7. Rather than a sequel, Umineko kind of feels like Ryuukishi's answer to Higurashi. He takes everything that he has experienced and learned while writing that and builds upon it; if you read between the lines, Umineko is a really interesting commentary on his previous work and on mystery itself - and you don't even have to look that deep, the story makes no attempts to hide the correlations at all. Silvz calls them references, but that's probably putting it mildly. But as others have stated above, that doesn't mean you should be going into this expecting Higurashi. Umineko is very differe
  8. I'd say go for it, I have the exact opposite opinion from Toranth on this one - F/Z might just as well be my favourite from the series, exactly because of the different tone. I guess that doesn't make me much of a Fate fan, but I do prefer Nasu's earlier stuff like KnK too, which are a bit darker in tone as well. You definitely don't need it to understand Fate at all, which goes for all of the secondary works really, but I suppose more so for this one because it's by a different author... then again, at least this one doesn't waste time on weird fanservice hijinks Nasu loves so much.
  9. Just read Mahoyo if you like the Tsukihime side of things - I do, and I enjoyed Mahoyo much more than I did Fate. Also, Mahoyo is a kinetic novel in the main story, the choices are just in a thing you unlock after finishing it.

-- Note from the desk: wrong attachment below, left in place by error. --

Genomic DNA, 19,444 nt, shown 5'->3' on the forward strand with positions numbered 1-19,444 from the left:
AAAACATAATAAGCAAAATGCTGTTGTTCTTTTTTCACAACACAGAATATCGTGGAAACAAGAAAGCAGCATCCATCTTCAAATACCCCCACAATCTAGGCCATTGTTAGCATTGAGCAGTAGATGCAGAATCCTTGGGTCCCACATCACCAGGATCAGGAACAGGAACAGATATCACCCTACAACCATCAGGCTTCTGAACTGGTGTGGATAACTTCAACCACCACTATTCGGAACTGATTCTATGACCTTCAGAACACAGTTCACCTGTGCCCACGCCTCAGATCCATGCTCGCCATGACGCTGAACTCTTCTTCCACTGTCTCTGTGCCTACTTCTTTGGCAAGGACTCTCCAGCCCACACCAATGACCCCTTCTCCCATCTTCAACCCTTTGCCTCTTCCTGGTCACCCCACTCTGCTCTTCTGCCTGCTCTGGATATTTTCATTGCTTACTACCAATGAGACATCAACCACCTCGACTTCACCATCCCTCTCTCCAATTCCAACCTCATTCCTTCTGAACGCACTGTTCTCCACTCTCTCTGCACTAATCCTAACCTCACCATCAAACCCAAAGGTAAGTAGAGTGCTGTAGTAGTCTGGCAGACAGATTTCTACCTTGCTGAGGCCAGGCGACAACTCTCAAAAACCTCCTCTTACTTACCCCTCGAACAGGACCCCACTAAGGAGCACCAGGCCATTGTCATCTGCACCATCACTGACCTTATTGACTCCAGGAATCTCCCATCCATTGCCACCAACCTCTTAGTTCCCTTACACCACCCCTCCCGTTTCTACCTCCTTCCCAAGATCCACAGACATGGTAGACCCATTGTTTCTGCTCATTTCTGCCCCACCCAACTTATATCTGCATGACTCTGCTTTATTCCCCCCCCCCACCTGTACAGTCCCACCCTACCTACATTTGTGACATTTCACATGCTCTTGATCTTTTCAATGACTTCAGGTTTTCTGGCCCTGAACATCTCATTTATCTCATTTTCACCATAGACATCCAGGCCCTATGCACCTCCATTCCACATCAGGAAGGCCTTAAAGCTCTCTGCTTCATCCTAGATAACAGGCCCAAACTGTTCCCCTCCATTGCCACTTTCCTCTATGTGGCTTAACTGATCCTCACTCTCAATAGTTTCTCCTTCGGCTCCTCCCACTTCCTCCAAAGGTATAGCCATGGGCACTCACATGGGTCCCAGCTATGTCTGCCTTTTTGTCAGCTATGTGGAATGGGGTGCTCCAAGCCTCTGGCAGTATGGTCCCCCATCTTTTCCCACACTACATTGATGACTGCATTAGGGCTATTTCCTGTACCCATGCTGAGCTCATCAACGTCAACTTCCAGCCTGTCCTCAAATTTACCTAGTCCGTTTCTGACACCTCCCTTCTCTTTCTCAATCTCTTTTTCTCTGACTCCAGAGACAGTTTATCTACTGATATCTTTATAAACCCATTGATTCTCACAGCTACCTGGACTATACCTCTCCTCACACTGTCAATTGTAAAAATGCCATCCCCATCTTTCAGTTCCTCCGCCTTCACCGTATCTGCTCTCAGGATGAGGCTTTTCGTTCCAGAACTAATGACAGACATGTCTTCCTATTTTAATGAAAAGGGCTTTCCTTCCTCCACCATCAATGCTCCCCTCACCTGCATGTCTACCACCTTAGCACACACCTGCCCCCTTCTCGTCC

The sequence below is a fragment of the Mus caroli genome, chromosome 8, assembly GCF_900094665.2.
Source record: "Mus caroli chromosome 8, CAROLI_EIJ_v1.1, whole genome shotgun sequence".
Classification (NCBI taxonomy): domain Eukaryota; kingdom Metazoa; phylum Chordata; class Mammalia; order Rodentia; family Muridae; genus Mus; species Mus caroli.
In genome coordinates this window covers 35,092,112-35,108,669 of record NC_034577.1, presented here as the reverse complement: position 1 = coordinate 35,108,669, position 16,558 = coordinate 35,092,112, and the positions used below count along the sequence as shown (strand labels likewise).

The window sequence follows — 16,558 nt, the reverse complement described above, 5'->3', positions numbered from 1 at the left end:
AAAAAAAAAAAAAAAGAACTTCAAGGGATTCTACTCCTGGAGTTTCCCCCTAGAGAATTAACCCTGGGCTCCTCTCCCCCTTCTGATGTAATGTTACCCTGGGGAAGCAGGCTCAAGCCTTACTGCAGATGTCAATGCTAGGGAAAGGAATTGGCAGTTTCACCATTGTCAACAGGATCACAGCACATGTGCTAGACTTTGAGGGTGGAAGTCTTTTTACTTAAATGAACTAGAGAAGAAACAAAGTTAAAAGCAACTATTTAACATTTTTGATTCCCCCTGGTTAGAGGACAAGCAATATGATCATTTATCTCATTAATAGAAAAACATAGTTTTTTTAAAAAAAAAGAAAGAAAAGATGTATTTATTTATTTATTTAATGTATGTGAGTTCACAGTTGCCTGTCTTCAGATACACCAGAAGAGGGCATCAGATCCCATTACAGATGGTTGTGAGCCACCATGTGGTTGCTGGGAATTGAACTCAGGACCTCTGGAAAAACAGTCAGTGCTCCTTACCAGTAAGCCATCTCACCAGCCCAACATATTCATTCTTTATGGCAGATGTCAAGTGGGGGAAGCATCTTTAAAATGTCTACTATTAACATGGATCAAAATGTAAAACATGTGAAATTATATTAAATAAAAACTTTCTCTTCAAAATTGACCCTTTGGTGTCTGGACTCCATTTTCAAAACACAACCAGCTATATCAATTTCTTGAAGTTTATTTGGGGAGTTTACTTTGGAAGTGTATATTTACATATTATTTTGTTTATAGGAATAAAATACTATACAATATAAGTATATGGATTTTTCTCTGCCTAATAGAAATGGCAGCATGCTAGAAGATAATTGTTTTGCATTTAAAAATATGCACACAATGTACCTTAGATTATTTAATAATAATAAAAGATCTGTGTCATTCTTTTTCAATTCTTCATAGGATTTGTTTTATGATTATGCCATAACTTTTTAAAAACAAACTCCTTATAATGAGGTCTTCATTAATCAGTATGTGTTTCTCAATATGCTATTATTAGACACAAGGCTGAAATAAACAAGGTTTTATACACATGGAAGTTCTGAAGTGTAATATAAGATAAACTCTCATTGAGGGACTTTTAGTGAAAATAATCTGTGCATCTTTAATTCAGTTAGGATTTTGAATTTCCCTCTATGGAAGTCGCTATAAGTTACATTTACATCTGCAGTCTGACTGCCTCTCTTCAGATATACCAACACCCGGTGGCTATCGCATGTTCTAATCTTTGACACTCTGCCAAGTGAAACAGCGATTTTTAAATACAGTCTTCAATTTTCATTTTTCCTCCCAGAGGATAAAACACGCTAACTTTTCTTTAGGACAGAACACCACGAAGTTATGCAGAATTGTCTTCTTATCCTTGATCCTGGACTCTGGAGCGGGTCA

10. Finished 凍京NECRO. It's probably not much of a surprise, given how this VN is presented, but 凍京NECRO is an example of what happens when you have way more flair than substance. Luckily for Nitro+, though - the flair is really fucking cool. This entire visual novel is just a ridiculous budget explosion. From throw-away one-time use sprites to the numerous 3D-animated fight scenes, 凍京NECRO does all it can to impress the reader with its presentation. And for what its worth, it works for the most part - the 3D is pretty iffy, and probably downright shit by western standards, but if you can look
  11. What kind of horror are you looking for? If you're looking for straight-forward horror with ghosts and gore, the Corpse Party series is probably the go-to. There's also Iwaihime on the untranslated end of things. For psychological horror, you might want to look into Higurashi, or something from the denpa genre, like Sayooshi - this one isn't translated either.
  12. Haha, that flowchart just makes it needlessly complicated, YU-NO isn't that difficult at all. Once you get onto a route it is mostly linear, and the game does let you know when you can cross onto a different world-line, so you at least know when to look out for what you pick. As for me, I've took the plunge and re-read Cross Channel in Japanese some time back. I've always wanted to do this, considering its reputation and the... embarrassing TL it has in English. hoping I'd find much more enjoyment in the VN this time around. And I did - the writing was playful and funny, a lot of the laug
  13. Since the patch is out, it's probably a bit too late to edit? Most of the people who wanted to read this have probably already done so. Unless you feel like it really needs a look-over, I think it'd make more sense to just start with the next one.